It’s more complicated than that though because some place names have to be modified in this construction using an urú (eclipsis):

Maigh Nuad (Maynooth) begins with an M which is not modified but Doire (Derry) becomes nDoire, etc. The mutation from c to g after the preposition i also happens in Welsh, e.g. in the phrase Croeso i Gymru but in Irish you add the changed letter in front of the original rather than replacing it. For example, if I were living in Cork I would say

Tá mé i mo chónaí i gChorchai. 

The g is understood to replace the C for pronunciation purposes.

That brings us on to Irish place names, which are often very different from their anglicized versions. Here are a few examples:

  • Maigh Nuad (Maynooth)
  • Corcaigh (Cork)
  • Port Láirge (Waterford)
  • Doire (Derry)
  • Tir Eoghain (Tyrone)
  • Aontroim (Antrim)
  • Fear Manach (Fermanagh)
  • Béal Feirste (Belfast)
  • Gaillimh (Galway)
  • Thiobraid Árann (Tipperary)

The last one is not actually a long way from where I am. You can guess most of them but it’s a little confusing that the English versions are often conflations of two Irish words.

In the Name of the Fada

Posted in Biographical, Irish Language, Television with tags , , on March 13, 2021 by telescoper

As we head into next week’s study break in the middle of which is the St Patrick Day Bank Holiday, I thought I’d share this video. It’s the first episode of a series in which comedian Des Bishop, who missed out on Irish language lessons at school, moves to Conamara for 9 months to learn Irish. In the Name of the Fada is not to be confused with famous film, the “Fada” of the title referrring to the síneadh fada, the only diacritic mark in modern Irish. I wrote about it here.

This programme actually covers quite a lot of the vocabulary I’ve learned in the last six weeks or so. The rest of the episodes can easily be found on Youtube too.

Bíodh deireadh seachtaine agus sos deas agaibh!

Seachtain na Gaeilge

Posted in Biographical, Irish Language with tags , on March 4, 2021 by telescoper

Thursdays are very busy days for me this Semester not least because I have to squeeze in my Irish language class at lunchtime in between lectures meetings and an afternoon computational physics lab.

Although learning a new language is challenging I am enjoying it very much and slowly getting the hang of it. I find the pronunciation rather difficult. Today we encountered the difference between the broad “c” and the slender “c” which I found indistinguishable at first hearing, but figured it out well enough to get all the questions correct on the listening test. It’s basically a slight difference in the position of the back of your tongue against the palate.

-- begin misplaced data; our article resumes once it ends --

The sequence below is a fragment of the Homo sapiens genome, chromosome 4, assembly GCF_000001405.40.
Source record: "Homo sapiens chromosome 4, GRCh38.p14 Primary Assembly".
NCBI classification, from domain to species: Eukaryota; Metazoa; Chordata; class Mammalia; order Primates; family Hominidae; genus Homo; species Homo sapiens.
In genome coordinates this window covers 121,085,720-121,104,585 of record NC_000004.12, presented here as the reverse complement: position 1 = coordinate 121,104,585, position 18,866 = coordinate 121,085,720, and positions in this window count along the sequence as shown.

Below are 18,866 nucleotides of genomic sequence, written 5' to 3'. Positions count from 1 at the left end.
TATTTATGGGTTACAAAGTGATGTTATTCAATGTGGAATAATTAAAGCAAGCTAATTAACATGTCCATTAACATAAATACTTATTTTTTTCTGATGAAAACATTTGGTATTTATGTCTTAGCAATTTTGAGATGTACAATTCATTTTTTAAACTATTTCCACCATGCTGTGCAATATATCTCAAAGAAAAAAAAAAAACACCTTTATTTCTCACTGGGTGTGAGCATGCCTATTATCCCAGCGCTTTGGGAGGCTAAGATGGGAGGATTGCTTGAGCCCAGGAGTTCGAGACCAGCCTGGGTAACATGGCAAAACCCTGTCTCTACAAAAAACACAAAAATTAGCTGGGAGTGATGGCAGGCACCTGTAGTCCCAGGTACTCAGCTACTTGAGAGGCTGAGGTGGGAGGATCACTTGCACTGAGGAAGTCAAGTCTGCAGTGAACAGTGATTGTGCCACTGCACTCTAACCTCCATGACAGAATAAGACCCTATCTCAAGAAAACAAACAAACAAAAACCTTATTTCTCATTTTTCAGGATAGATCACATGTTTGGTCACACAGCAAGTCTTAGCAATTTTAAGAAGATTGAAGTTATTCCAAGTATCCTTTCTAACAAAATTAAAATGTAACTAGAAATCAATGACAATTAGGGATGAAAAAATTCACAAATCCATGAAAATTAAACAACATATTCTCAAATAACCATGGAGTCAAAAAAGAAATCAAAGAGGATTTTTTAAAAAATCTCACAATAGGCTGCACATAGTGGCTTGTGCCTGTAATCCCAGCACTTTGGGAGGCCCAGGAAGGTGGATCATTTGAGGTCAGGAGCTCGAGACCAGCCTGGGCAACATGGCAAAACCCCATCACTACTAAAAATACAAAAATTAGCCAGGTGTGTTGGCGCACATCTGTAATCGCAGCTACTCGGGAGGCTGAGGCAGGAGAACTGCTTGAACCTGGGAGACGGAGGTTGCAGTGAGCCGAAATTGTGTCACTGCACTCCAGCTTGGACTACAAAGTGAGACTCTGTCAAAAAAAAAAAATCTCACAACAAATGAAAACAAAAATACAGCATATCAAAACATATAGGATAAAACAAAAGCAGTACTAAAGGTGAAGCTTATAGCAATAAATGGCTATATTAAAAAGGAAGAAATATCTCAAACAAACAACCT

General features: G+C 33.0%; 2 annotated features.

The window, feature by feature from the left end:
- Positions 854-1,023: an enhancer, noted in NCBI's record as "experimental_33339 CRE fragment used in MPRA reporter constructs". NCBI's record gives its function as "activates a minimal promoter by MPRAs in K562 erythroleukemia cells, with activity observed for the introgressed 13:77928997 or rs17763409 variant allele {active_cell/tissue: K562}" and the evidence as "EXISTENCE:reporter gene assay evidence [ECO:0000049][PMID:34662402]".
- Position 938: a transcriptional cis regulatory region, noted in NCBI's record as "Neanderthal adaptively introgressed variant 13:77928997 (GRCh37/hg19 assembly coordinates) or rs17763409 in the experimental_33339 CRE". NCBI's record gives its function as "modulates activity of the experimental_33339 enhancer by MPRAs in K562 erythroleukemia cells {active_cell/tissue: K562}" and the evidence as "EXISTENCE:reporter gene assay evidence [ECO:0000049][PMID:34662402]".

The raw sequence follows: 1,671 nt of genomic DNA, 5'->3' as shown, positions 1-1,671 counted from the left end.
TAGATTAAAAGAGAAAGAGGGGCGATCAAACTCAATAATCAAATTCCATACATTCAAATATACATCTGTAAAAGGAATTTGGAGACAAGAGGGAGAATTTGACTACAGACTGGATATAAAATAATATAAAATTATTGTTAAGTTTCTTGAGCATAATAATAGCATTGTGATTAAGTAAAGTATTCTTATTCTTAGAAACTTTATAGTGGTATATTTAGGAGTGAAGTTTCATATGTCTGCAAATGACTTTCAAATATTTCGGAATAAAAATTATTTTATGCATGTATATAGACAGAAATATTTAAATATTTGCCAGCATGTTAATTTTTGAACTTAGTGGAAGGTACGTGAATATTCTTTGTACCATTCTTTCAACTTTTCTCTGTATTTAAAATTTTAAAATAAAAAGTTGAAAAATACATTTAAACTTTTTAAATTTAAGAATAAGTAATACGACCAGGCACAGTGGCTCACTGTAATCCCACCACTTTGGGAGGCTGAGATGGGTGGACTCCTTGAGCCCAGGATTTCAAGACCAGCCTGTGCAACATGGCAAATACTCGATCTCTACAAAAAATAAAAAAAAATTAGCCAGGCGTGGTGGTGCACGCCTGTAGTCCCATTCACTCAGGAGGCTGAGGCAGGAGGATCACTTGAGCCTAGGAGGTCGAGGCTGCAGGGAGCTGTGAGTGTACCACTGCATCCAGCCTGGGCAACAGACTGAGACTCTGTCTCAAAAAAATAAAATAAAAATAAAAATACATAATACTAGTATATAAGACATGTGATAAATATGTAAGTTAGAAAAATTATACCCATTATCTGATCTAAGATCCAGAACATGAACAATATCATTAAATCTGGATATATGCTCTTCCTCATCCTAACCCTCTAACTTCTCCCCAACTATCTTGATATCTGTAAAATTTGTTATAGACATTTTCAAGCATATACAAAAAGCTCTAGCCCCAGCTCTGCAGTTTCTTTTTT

Another thing in Irish that takes some getting used to is that many words contain a string of vowels, not all of which are pronounced. At least part of the reason for that is that vowels next to consonants are often only there in order to tell you how to pronounce the consonant rather than being voiced themselves.

In today’s class we also learned how to ask such questions as Cé as tú? (which means “where are you from?”) and during the course of that we learned the Irish form of some names of countries. Interestingly some countries, such as France (An Fhrainc), have an article in front whereas others, such as England (Sasana) do not. I also learned that the Irish word for Wales is An Bhreatain Bheag which translates literally as “Little Britain”. I’m not sure the Welsh will be best pleased to learn that…

Anyway, from now until St Patrick’s Day is Seachtain na Gaeilge an annual festival of the Irish language and culture during which we are all encouraged to use our Irish language skills, however limited.

Here is the President of Ireland Michael D. Higgins introducing this year’s Seachtain na Gaeilge.

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Údarás na Gaeltachta

Posted in Biographical, Maynooth with tags , , on February 25, 2021 by telescoper

In today’s lunchtime Irish Language lesson we learned a bit about the Gaeltacht, i.e. Irish speaking areas in Ireland. Here is a little video: